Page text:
10. Are you part of any writer’s groups or guilds? Which one(s)?
  11. Do you have a social media presence?
    Yes, but not much. I am a relatively quiet person, even with social media. I like to communicate by putting my heart into a well constructed book, which I hope comes through when you read Journey To Healing. Where can people find you online? The best way would be to go to charlesseminars.com and sign up for the newsletter, blog and You tube videos. If someone mentions your blog and shows a receipt that they purchased a copy of Journey To Healing they will get a FREE copy of a very helpful book I wrote— Antidotes For Indiscretions emailed to them in PDF.
  12. How has writing this book affected your career?
    I have basically retired from seeing new patients and have gotten into the world of a writer—like I am doing here with you Karen right now. I talk more about writing than treating and after 35 years I find it incredibly exciting and refreshing.
  13. What is the most satisfying thing about being an author?
    Developing a book, a chapter, a paragraph and a sentence to where you look at it and breathe a sigh of satisfaction that you gave life to something that you hope will benefit someone. It feels very satisfying that you pulled something deeply personal out from inside of you and are now sharing it with the world. It is satisfying and scary.
  14. How do you think your book can help people?
    I believe people will learn about their bodies, their physiology and become empowered to ask questions and take control of their health. What do you hope people will take away/learn from your book? That ignorance is not bliss; ignorance can hurt you a whole lot—take the current opioid epidemic, for example. You must be in the driver’s seat regarding your health otherwise, you can be taken for a ride. You will take away how amazing your body truly is; how it wants to be healthy and when you work with a doctor trained in AK you will be amazed how good and strong you feel!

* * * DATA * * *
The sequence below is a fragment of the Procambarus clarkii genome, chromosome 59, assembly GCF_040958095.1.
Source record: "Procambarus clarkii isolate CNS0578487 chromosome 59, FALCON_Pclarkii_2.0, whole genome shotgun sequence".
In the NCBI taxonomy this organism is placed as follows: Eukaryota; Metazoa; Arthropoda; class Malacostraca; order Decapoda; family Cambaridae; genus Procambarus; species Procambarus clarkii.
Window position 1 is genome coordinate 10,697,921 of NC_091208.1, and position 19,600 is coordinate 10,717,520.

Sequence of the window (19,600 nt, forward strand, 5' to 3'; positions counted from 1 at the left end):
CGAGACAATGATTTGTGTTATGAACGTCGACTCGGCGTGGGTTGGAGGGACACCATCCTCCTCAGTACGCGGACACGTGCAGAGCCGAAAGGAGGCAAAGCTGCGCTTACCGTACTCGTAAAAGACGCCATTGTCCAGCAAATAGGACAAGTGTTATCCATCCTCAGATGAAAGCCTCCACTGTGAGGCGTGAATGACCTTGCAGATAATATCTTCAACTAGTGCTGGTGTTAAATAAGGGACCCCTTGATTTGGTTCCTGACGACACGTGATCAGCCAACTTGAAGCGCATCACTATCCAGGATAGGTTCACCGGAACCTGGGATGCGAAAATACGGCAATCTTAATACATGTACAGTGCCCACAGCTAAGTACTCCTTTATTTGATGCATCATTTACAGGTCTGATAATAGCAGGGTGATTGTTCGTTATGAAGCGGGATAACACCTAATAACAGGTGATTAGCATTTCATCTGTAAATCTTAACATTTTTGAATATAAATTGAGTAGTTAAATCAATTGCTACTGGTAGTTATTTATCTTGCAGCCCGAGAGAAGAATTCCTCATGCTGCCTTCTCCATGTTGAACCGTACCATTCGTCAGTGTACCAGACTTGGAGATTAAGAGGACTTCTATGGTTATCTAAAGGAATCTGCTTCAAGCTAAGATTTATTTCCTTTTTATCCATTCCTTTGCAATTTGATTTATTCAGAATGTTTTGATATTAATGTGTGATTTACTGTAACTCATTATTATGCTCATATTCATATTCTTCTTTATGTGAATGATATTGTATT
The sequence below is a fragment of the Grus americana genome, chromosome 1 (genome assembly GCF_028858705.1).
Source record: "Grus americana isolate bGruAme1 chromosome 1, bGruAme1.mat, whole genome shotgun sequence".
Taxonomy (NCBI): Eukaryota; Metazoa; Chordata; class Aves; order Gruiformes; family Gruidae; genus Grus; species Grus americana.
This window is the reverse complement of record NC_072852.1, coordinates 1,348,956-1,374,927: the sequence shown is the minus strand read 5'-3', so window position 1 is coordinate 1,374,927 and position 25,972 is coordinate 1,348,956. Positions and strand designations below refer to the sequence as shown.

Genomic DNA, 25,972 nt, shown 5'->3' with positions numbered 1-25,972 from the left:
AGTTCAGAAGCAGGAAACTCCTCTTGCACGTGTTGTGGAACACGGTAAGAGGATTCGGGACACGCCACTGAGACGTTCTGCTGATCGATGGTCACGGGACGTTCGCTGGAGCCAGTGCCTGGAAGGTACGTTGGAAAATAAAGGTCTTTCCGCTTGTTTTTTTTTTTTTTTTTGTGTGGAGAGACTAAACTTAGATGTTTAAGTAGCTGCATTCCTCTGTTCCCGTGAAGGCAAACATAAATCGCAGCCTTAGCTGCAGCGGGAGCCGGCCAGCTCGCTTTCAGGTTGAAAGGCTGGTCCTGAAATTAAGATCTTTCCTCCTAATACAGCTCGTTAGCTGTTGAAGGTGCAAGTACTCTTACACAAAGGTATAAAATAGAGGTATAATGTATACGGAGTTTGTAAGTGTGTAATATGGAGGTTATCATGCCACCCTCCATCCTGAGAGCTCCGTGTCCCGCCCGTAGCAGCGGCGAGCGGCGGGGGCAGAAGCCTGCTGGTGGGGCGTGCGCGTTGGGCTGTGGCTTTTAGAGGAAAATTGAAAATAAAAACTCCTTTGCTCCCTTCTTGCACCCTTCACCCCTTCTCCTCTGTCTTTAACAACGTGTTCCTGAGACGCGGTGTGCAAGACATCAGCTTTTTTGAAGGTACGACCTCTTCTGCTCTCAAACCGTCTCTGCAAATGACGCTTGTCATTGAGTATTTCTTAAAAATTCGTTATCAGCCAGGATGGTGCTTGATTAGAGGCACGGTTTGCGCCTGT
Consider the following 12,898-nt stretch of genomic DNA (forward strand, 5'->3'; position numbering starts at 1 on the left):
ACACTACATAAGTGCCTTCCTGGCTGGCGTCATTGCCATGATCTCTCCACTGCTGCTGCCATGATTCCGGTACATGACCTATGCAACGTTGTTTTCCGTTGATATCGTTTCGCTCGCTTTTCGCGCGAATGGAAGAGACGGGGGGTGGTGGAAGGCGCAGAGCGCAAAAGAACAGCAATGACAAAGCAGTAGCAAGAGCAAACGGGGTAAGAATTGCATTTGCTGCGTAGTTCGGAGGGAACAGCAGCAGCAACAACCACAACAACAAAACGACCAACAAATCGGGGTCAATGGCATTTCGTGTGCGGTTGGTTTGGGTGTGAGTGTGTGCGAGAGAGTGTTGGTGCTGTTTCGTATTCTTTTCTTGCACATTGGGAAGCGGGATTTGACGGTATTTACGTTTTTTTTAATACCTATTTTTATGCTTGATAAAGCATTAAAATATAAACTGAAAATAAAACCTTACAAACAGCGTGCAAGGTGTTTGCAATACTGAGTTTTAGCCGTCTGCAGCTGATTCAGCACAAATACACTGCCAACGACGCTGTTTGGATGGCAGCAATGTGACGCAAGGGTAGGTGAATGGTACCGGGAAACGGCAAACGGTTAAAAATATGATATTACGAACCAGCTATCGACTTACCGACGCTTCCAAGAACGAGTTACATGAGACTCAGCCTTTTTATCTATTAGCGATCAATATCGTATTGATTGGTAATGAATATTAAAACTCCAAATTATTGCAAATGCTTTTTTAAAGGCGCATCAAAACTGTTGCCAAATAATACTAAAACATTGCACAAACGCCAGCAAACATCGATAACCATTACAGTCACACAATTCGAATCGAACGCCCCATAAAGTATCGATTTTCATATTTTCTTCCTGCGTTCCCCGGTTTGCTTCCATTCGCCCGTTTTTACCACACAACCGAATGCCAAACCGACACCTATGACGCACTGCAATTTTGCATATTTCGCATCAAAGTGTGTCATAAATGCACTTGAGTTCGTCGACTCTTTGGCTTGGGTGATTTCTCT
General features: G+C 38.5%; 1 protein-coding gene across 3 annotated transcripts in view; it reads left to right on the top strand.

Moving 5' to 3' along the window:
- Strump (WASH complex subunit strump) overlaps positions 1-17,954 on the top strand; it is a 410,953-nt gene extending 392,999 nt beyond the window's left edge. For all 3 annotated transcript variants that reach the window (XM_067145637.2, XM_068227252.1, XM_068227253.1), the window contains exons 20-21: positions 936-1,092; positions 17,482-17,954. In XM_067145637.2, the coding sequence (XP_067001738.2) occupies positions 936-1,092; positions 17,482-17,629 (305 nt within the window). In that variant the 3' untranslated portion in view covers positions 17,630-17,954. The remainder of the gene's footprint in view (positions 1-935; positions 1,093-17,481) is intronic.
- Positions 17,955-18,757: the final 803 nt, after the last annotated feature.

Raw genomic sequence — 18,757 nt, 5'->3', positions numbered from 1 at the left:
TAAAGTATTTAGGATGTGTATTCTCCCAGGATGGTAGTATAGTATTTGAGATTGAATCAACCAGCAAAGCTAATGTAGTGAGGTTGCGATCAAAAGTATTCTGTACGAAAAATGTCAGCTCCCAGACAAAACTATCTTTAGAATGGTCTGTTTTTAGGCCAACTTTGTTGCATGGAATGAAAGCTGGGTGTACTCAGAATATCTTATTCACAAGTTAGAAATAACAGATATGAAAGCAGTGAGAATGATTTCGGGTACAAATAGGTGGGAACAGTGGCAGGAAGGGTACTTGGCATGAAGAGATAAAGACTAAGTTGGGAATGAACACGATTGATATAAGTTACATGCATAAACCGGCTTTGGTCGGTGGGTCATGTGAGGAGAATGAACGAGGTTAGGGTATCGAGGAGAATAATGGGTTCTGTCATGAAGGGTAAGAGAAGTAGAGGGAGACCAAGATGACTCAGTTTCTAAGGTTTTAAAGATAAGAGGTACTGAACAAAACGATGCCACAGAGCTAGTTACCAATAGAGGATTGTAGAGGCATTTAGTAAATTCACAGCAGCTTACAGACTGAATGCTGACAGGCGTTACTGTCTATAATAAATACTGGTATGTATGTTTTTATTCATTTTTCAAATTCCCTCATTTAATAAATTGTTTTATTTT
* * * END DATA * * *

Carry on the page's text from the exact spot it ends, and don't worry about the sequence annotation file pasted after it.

15. If your audience more aimed at professionals or the layperson?
    Layperson. However, there is enough research in the back and explanation within the text that a professional can read this and say, “Wow, this makes sense. I have to learn this for my patients.”
  16. Have you been getting good reviews?Yes. Reviewers have really grasped the essence of the book. As one said, “Now that I know about it, I would personally be happy to see an AK practitioner in the future if I have any serious conditions.”
  17. What places have you used to promote your book?
    Right now predominately through the Applied Kinesiologists and their patients throughout the world. Over the past 30 years that I have been treating patients and teaching AK, doctors (including myself) wished that there was a book that explained what we do so that people could get excited about understanding their muscles and bodies better. I am pleased that now there is!

Thank you Karen. I appreciate you having me here.